Since we last caught up with Frances (our incredible ambassador who is Beelining to Mongolia) she has crossed Europe's last frontier and ventured across relatively untravelled swathes of Central Asia.
She's blogging her way across and chronicles her ride, route, the history of the areas that she passes and her hilarious encounters with everything and everyone from ant armies to camels to aspiring Uzbek-Korean pop stars.
Her account of life in the remote wildernesses of the 'Stans is as intriguing as her photos are beautiful. We've put together a very brief summary of her last few thousand kilometres in the saddle.
Last time we caught up with Frances she was speeding her way across the vast expanse that is Turkey. Long solo stretches through the mountains were as tough physically as they were mentally as Frances battled her way into huge headwinds and past harassing men.
Making it to Georgia, Frances joined forces again with Jan (her cycling companion for her first few days from Brussels) and officially arrived in Central Asia. 2500km later and the pedalling pair at about to hit the Silk Road at Dushanbe, Tajikistan. They've just mapped out their next 2000km through the mountains with 26,000m of ascent. That's from sea level to the top of Mount Everest three times over!
But first...what have they seen since the last update?
Leaving Turkey, Frances criss-crossed through Georgia and Armenia; passing farming villages and spectacular gorges as she hopped from ancient fortress to ancient fortress.
Having met as planned in Tbilisi, Jan and Frances set off together across Azerbaijan to catch a ferry across the Caspian Sea.
Making a Beeline for Baku, they crossed gorgeously lush hillsides. Favourable winds helped them to make good progress and Azerbaijan saw Frances and her beautiful bike Penelope achieve new PBs in speed (69.14km/h downhill into Baku) and distance (181.9km in one day). Chapeau!
They found friendly Azerbaijanis - including several lovely families in one village who fought over which one would get to host Jan and Frances for the night - and one speedy Brit in Baku who managed to win the Grand Prix (well done Lewis).
Arriving at the port in Baku, they bought tickets for the ferry. Unbeknownst to them, the ferries across the Caspian appear to run on rather haphazard schedules and Jan and Frances found themselves camping at the port for five days before the next one came along. There they met some other cyclists and overland tourers and the travellers passed the time with ukelele singalongs and games of Risk.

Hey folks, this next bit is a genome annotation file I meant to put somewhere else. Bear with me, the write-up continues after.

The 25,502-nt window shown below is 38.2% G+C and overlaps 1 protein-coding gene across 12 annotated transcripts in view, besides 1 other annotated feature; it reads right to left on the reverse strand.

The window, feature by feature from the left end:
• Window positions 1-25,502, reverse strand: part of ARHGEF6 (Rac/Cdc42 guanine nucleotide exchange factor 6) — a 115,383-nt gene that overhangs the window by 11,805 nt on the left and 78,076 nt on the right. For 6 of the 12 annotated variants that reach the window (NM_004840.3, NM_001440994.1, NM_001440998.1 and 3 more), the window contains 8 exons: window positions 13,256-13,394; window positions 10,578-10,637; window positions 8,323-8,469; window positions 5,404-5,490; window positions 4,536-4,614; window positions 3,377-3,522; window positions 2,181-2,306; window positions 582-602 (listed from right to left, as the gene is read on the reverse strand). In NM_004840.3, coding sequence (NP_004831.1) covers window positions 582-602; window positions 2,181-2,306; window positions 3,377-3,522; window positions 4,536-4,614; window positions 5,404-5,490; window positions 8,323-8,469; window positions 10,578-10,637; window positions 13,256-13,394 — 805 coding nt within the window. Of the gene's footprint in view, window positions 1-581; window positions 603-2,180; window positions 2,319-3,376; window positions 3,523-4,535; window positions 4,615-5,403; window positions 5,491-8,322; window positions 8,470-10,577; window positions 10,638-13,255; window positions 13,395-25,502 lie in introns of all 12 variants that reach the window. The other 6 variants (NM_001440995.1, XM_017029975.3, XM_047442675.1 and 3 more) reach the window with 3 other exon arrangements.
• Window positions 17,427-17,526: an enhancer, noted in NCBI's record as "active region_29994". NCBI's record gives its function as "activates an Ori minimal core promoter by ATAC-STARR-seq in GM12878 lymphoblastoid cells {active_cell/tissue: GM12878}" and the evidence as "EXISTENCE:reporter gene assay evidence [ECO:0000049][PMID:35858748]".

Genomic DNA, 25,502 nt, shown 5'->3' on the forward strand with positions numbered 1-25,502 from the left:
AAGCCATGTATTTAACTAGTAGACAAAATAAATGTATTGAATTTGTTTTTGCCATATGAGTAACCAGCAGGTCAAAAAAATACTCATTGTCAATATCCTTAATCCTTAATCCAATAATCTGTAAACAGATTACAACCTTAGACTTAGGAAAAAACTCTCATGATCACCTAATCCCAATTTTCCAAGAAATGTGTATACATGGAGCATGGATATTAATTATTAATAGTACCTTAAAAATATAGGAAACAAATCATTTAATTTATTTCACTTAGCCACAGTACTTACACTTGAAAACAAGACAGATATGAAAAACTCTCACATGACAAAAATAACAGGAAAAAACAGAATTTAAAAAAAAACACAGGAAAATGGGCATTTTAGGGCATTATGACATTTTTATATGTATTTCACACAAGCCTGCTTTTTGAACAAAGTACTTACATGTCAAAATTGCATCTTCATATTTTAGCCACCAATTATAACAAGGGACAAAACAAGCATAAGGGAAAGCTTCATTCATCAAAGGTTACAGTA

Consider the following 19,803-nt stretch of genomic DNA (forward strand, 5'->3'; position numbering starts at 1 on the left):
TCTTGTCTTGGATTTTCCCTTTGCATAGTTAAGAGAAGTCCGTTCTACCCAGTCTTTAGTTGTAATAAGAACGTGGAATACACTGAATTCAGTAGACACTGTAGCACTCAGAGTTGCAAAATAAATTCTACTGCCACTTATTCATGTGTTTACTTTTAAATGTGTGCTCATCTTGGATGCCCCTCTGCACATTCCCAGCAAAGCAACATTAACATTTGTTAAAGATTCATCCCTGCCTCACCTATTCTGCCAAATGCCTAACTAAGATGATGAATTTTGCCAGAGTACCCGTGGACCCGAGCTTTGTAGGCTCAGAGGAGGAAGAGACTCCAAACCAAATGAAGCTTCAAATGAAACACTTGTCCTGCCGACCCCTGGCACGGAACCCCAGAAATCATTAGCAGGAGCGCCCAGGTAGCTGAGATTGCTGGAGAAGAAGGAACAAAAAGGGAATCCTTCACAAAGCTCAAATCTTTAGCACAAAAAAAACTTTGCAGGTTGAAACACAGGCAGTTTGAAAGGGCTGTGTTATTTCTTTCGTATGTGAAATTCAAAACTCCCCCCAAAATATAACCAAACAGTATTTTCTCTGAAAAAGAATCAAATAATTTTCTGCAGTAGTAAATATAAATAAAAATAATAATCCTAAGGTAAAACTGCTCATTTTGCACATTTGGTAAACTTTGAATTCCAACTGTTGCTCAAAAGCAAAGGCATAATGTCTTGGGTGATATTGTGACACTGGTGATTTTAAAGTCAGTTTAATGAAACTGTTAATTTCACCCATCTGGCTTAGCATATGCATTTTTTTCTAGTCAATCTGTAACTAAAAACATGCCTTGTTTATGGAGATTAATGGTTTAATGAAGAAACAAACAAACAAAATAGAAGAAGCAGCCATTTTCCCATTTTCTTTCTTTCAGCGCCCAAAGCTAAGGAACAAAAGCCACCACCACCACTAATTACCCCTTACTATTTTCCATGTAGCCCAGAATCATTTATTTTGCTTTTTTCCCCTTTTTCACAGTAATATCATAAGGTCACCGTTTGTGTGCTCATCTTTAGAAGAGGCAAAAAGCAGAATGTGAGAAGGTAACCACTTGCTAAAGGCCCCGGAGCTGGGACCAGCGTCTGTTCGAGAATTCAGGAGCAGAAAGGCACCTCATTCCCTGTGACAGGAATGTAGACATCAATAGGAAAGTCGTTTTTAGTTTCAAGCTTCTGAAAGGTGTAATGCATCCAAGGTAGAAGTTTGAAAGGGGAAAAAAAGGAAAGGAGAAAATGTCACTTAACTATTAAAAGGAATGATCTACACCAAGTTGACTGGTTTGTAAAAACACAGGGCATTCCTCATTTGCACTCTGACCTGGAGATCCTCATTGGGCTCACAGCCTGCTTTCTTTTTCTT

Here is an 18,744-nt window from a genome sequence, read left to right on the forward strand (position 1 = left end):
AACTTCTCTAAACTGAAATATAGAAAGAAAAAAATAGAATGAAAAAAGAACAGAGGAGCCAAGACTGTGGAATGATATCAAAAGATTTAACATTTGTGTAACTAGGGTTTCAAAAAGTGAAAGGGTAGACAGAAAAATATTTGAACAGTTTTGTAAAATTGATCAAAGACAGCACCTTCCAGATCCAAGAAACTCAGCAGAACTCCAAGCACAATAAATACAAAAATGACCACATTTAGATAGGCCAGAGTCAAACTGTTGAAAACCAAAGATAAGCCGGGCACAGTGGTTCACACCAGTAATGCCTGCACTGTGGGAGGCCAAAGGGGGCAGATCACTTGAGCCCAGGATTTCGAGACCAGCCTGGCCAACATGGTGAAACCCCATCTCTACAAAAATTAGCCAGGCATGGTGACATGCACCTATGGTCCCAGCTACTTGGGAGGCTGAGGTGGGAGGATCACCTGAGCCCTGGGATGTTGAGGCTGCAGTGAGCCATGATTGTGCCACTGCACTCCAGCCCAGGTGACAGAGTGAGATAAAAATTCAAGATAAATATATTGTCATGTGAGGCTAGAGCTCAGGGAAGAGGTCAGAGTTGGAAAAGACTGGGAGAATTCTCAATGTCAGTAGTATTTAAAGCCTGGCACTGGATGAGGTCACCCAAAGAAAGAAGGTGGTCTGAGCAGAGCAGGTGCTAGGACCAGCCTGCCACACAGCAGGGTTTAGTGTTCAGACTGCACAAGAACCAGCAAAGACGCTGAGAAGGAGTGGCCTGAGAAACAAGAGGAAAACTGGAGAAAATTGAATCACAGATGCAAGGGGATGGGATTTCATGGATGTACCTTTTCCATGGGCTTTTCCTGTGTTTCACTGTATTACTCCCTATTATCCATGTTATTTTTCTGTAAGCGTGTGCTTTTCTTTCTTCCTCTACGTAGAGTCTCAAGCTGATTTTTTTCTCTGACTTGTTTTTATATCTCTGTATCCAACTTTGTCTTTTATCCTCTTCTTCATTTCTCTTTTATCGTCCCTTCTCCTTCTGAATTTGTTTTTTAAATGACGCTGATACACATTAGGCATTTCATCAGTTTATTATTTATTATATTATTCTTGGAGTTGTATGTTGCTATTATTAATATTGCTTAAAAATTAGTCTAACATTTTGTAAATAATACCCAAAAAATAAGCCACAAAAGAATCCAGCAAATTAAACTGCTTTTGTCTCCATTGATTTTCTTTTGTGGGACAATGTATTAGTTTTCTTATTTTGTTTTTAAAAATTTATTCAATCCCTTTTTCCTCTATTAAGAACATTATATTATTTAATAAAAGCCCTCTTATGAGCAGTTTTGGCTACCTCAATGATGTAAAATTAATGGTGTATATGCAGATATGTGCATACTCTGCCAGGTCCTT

Finally, at 2am one morning they were able to board a cargo ship that was making it journey to Aktau and, three days later, arrived on Kazakhstani shores.
After 8 days out of the saddle, Frances and Jan were both itching to get back in it and were thrilled to get their wheels rolling again. And so began their crossing of the Kyzylkum desert. Spanning three countries and 300,000 square kilometres, the Kyzylkum (Turkish for 'red sand') is the world's sixteenth largest and rises no more than 300m with dips below sea level. Aside from navigating atrociously pot-hole ridden roads, the biggest challenge is a mental one: cycling hundreds of kilometres day after day and not seeing much change.
In fact, one of the few things that changes is the wind, and Frances described a 'Wheel of Fortune' of directions each day. Would it be southwesterly? Easterly? The occasional canyon helped to mix things up a bit too!
Kazakhstan turned into Uzbekistan as the pair pressed onwards - stopping to carry as much water as they could at each market town along the otherwise empty road. Arriving in the towns of Nukus and Khiva provided the welcome sight of trees and greenery and stunning tiled architecture. And, of course, a break from the saddle for bruised bottoms that had done far too much bouncing along very bumpy roads! With visas quickly running out Frances and Jan did a hop, skip and a jump with a bit of petrol power to trade the monotony of the desert for the vibrant colours of Bukhara and Samarkand.
Now reaching the Tajik border, Frances and Jan had a big decision to make: take on the challenge of the Pamir Mountains or take a much quicker alternative route? They had been debating the pros and cons of each option for weeks but hadn't quite consciously made a decision when one turn at a junction took them in the direction of Dushanke and set them on a course...along the Pamir highway.
They'll climb, and climb, and climb some more...and they will be rewarded with some truly incredible views.